Ask a question

Can you help me with this AP Calculus problem?

The graphs of the polar curves r=3 and r=4-2sin(theta) are shown in the figure above. The curves intersect when theta=pi/6 and theta=5pi/6.
a) Let S be the shaded region that is inside the graph of r=3 and also inside the graph of r=4-2sin(theta). Find the area of S. 
b) A particle moves along the polar curve r=4-2sinθ so that at time t seconds, theta=t^2. Find the time t in the interval 1≤t≤2 for which the x-coordinate of the particle's position is -1. 
c) For the particle described in part (b), find the position vector in terms of t. Find the velocity vector at time t=1.5. 
This is AP Calculus BC free response question in 2013. Please show all your work step by step. 

2 Answers by Expert Tutors

Tutors, sign in to answer this question.
Kyle B. | Problem Solver with Strong Math and Science Skills and MoreProblem Solver with Strong Math and Scie...
4.8 4.8 (4 lesson ratings) (4)
All right,
For part a)
We are asked to find the area of S. I assume that you have the figure of this curve plotted out. It should look like a wide squashed circle (shifted down) and smaller circle about the origin.
One way to think about the problem is to cut up the shaded area into two parts.
We know the area of a circle (constant radius) is
We can also think of this equation as an integral of the radius
A = 0 r(θ)2/2 
If we work out the integral for a constant radius (r(θ) = R) we can prove this
A = 0 R2/2 dθ (notice there are no θ terms in the integral, or θ0)
A = R2/2θ |0 (raise the power (0 → 1), and divide by power (/1))
A =  R2(0)/2 + R2(2π)/2 (evaluate from 0 to 2π)
A = πR(We are left with the equation we wanted)
Looking at our graph we see that the plots of r=3 and r = 4-2sin(θ) intersect twice. Let's find out where they intersect by setting them equal.
3 = 4-2sin(θ)
-1 = -2sin(θ)
1/2 = sin(θ)
θ = sin-1(1/2)  (this actually has two solutions)
θ = π/4, θ=3π/4
This solution will tell us what range for which to evaluate the area of the curves.
Looking at the graph and starting at θ = 0 and moving counter-clockwise, the shaded area is bounded  by the curve r = 3 up to the point where θ = π/4.
After that, the shaded area is bounded by the curve r = 4-2sin(θ) from θ = π/4 to θ = 3π/4
After that, the shaded area is again bounded by the curve r = 3 from  θ = 3π/4 all the way back around to  θ = 2π.
So we can find the area of the shaded region by adding up the following areas
A10π/4 32/2 dθ
A2π/43π/4 [4-2sin(θ)]2/2 dθ
A3 = 3π/4 32/2 dθ
Let's solve them one at a time
A1 = 9θ/2 |0π/4
A1 = 0 + 9/2*π/4 = 9π/8
A2 =   π/43π/4 (4-2sin(θ)) (4-2sin(θ))/2 dθ
A2 = π/43π/4 (16-16sin(θ)+4sin2(θ))/2 dθ
A2 = π/43π/4 8-8sin(θ)+2sin2(θ) dθ
A2 = π/43π/4 8 - π/43π/4 8sin(θ) + π/43π/4 2sin2(θ)
A2 = 8θ + 8cos(θ) + 2/2 (θ-sin(θ)cos(θ))  |π/43π/4 (evaluate this at π/4 to 3π/4)
A2 =  8π/4 + 8cos(π/4) + π/4-sin(π/4)cos(π/4) + 24π/4 + 8cos(3π/4) + 3π/4-sin(3π/4)cos(3π/4)
A2 = 8π/4 + 8√2/2 + π/4-√2/2*√2/2 + 24π/4 - 8√2/2 + 3π/4+√2/2*√2/2
A2 = (8+1+24+3)π/4 =
A3 = 3π/42π 32/2 dθ
A3 = 9θ/2  |3π/4
A3 = 9*3π/(2*4) + 9*2π/2
A3 = 27π/8 + 9π
Add them all together and we get
A1 + A2 + A3 = 9π/8 + 6π + 27π/8 + 9π = 9π/2+15π = 39π/2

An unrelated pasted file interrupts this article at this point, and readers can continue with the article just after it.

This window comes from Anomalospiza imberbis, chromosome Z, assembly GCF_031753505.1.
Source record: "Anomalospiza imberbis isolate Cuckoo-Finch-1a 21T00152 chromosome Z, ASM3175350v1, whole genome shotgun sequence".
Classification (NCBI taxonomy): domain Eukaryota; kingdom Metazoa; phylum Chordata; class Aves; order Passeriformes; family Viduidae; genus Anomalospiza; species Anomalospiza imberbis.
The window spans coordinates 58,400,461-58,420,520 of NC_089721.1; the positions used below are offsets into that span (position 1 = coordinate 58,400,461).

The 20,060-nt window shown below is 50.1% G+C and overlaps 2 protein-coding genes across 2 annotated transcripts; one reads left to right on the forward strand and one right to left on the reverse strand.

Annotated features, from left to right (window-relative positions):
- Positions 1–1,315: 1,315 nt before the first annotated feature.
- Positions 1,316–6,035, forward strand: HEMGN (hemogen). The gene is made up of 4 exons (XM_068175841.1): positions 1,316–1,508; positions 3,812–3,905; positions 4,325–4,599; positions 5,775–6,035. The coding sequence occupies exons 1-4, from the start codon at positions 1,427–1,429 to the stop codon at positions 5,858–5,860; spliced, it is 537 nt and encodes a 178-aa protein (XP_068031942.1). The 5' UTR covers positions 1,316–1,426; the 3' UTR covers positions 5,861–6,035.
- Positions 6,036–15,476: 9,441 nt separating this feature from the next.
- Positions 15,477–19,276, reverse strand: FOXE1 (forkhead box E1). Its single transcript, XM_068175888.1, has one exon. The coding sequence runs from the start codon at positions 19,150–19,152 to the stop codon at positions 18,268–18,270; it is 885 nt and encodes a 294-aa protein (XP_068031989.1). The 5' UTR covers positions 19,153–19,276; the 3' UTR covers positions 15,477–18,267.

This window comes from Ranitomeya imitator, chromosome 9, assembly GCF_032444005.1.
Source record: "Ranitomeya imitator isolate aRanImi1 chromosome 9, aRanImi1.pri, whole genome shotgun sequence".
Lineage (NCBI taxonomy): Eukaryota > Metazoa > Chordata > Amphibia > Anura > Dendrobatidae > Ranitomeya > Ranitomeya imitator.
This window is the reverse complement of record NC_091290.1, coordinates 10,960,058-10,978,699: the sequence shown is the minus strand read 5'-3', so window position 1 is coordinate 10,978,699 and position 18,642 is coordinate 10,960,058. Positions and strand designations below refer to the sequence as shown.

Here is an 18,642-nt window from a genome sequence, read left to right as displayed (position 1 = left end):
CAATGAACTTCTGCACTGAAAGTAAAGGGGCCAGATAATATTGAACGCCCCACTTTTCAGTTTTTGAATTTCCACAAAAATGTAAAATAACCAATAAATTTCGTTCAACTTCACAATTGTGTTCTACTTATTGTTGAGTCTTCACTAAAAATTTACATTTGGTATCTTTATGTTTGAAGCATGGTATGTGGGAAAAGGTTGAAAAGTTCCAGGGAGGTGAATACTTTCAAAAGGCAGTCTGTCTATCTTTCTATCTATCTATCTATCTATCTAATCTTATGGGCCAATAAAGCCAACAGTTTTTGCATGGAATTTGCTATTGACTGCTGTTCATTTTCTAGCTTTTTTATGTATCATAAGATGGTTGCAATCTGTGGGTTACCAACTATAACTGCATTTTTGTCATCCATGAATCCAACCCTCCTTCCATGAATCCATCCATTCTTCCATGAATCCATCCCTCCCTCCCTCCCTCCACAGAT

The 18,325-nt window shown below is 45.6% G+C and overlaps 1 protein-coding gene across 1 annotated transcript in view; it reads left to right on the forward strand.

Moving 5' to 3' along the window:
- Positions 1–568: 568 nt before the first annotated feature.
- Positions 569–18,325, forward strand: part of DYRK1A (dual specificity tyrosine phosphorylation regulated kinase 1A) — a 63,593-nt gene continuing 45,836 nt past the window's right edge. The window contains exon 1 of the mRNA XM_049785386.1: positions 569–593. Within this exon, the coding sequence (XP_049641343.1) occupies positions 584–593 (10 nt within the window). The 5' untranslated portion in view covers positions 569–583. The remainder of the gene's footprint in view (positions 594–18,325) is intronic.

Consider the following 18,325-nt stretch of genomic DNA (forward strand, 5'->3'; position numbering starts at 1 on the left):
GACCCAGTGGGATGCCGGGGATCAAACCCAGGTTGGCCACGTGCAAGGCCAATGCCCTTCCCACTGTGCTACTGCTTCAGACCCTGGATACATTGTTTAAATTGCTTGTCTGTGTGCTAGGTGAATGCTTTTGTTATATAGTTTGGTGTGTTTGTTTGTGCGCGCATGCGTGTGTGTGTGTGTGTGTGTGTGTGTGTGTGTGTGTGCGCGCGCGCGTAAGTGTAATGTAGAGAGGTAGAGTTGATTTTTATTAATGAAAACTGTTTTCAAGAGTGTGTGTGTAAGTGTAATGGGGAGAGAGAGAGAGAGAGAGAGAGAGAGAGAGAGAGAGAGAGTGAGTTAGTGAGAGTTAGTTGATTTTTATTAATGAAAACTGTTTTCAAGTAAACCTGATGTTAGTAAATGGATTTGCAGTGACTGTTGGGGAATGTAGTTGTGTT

This is not correct. I made an error right at the beginning. The two curves intersect at π/6 and 5π/6
Andre W. | Friendly tutor for ALL math and physics coursesFriendly tutor for ALL math and physics ...
5.0 5.0 (3 lesson ratings) (3)
a) The shaded region is symmetric about the y-axis, so it suffices to find the area in the first and fourth quadrant, i.e., from θ=-(π/2) to (π/2), and multiply the result by 2. Between θ=-(π/2) and (π/6) the boundary curve is the circle r=3. Between θ=(π/6) and (π/2) the boundary curve is r=4-2sin(θ).
The area element in polar coordinates is dA=rdrdθ.
Since we are given r as a function of θ, we can integrate r from 0 to r(θ) and write the area element as

dA=(1/2)(r(θ))² dθ,

so that the total area is

A=2*(1/2) ∫-π/2π/2 (r(θ))² dθ

We need to split this integral into two parts:

A = ∫-π/2π/6(3)² dθ+∫π/6π/2(4-2sin(θ))² dθ
= 12π -(15/2)√3 ≈ 24.7 (using a graphing calculator).

b) You set
x= r cos(θ) = (4-2sin(θ))cos(θ) = -1.
This transcendental equation can only be solved numerically/graphically. Again using a graphing calculator, you get
θ ≈ 2.039 ⇒ t=√θ ≈ 1.428
c) The position vector can be written as
[x,y] = r [cos(θ), sin(θ)] = (4-2sin(θ)) [cos(θ), sin(θ)]
= [(4-2sin(t²))cos(t²), (4-2sin(t²))sin(t²)]
You can find the velocity vector [vx,vy] by taking the t-derivative of [x,y]  and evaluate it at t=1.5.



For part b, you say set (4-2sin(θ))cos(θ) = -1 where θ = t2 and t is in the interval [1,2].  However, I don't understand exactly how you are solving this either graphically or on a calculator.
Can you please elaborate on how you determined the solution of part b?
I graphed (4-2sin(θ))cos(θ)+1 on the interval θ =1²...2², and found a zero between 2.0 and 2.1. I then plugged in a few values between 2.0 and 2.1 into my calculator to get the approximation 2.039. I could have used something like Newton's method for a better approximation.
It later occurred to me that the equation is not transcendental, but can be turned into a 4-th order polynomial equation using the substitution x=sin(θ) (so that cos(θ)=sqrt(1-x²)). There exists a (complicated) solution formula for 4-th order equations, which should give the exact answer, though the computational search engines like WolframAlpha only return numerical approximations, like x=.892324..., which gives θ=2.039124...